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Testimony: Climate Change, Catastrophe Modeling and Insurance Ratemaking

For the California Department of Insurance, Workshop on Catastrophe Modeling and Ratemaking

By Carly Fabian

On behalf of Public Citizen, a national public interest advocacy group with more than 500,000 members and supporters, including nearly 100,000 in California, I welcome the opportunity to comment. Within Public Citizen’s Climate Program, our advocacy focuses on encouraging financial institutions and their regulators to act on climate-related risks, including through the use of forward-looking data and tools while also addressing the inherent limits of these tools. As a consumer advocacy organization, we also believe that transparency is essential to ensure that the limits of models are clearly understood and that the benefits of climate data and models are made available to households, small businesses, communities and local governments.

California needs a public catastrophe model.

While climate change is undeniably impacting insurance markets, there are legitimate concerns about relying on proprietary models to shape adaptation. These concerns are not limited to state insurance regulation but are part of a growing national debate about our increasing reliance on the private climate services industry, whose approaches to modeling can leave the public in the dark, despite often relying on data that are collected by public institutions. At the national level, these concerns have been highlighted by the President’s Council of Advisors on Science and Technology and a recent White House memo on the need to develop a more transparent national approach to catastrophe modeling.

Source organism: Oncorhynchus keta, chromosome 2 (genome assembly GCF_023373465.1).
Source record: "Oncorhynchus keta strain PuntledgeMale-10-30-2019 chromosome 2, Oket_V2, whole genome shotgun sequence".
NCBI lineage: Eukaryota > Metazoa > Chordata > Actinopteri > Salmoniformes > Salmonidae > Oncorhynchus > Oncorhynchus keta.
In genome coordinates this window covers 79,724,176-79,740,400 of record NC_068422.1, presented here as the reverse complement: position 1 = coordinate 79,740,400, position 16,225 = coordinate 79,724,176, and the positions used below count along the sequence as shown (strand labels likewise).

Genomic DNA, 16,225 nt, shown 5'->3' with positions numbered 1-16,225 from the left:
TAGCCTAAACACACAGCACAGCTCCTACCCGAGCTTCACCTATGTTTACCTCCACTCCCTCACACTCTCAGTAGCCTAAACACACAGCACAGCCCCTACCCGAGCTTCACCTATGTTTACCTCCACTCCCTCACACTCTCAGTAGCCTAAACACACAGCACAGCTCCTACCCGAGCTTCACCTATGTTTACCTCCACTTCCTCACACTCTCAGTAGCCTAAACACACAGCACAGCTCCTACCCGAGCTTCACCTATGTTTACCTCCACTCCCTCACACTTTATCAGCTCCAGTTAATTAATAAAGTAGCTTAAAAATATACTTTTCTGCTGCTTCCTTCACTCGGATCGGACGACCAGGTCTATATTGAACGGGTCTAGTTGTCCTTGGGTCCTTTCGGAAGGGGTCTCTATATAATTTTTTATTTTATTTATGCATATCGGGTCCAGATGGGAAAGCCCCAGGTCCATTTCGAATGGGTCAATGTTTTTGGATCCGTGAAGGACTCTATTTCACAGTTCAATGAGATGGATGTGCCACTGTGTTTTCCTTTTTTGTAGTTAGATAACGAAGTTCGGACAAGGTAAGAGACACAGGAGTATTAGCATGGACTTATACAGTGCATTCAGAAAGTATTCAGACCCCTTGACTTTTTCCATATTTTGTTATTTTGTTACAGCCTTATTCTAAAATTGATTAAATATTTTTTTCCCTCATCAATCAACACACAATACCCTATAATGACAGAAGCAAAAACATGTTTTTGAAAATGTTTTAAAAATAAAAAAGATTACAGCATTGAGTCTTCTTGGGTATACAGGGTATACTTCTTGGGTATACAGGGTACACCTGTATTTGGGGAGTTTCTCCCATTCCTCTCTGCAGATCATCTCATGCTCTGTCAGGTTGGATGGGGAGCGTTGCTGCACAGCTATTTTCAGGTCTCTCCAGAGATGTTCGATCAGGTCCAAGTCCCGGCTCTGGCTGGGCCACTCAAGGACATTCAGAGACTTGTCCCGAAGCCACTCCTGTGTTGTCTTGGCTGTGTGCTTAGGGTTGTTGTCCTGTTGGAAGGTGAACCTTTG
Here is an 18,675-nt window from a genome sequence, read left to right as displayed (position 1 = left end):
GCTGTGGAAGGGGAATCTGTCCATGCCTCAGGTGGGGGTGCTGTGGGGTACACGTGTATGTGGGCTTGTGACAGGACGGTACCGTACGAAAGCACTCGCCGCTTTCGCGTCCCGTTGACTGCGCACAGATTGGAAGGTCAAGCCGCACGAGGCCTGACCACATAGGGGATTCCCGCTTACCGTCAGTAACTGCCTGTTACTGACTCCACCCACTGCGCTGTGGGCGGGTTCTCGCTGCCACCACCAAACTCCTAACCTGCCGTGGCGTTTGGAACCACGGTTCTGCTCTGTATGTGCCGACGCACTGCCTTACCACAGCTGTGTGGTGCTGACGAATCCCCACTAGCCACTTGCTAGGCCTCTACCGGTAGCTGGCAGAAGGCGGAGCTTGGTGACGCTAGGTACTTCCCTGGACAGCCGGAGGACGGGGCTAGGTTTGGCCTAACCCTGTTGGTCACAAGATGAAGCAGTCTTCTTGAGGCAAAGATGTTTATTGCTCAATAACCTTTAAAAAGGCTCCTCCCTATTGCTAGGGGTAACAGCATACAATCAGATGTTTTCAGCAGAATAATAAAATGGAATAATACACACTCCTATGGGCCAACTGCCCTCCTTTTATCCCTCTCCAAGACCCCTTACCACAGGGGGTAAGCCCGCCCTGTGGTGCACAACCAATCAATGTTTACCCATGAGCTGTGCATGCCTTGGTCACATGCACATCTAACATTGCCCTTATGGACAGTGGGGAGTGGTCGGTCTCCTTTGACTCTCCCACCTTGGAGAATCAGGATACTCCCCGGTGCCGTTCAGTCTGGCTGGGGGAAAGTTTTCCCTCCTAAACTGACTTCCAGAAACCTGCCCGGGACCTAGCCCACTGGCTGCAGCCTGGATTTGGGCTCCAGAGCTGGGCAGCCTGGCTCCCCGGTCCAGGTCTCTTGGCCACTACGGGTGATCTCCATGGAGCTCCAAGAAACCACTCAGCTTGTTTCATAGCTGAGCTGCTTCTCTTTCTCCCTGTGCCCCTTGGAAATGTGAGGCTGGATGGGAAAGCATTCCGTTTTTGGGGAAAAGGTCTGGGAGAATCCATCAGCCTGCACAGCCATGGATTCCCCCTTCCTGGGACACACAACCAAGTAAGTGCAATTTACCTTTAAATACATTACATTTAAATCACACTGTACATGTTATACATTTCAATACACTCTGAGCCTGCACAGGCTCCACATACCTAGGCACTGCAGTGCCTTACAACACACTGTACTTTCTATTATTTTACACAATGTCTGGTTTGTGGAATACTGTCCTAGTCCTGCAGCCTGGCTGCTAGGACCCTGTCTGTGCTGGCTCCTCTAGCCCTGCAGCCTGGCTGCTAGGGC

While there is pressure to present an immediate solution, adapting to climate change will require sustainable, long-term approaches. While the industry has framed higher premiums or non-renewals as a form of climate risk communication, the reality is that without a transparent understanding of how insurers are evaluating the relevant risks, premium changes and non-renewals are unlikely to provide clear signals to inform consumer decisions. Moreover, one-year premiums inherently provide little informational value to homeowners who have already taken on a 30-year mortgage. We know that climate change will lead to more and more communities facing challenges with their insurance, and demands for transparency from concerned homeowners, media, legislators, and a wider range of advocacy groups will only grow louder and more persistent over time.

We do appreciate that the draft regulations highlight the importance of incorporating science on mitigation. However, while we understand the “pre-application required information determination” (PRID) procedure would create some limited opportunity for public review, we are concerned that this vague and constricted process will be insufficient to provide transparency for insurance policyholders and will ultimately provide no benefit to the broader public for informing long-term climate adaptation decisions. We urge the Department to continue to explore the creation of a public model that could, at a minimum, serve as a comparison tool, but could also be used to provide localized data to inform decision-making on climate adaptation. While we recognize it would take time and resources to develop such a model, California is uniquely positioned to lead on this issue.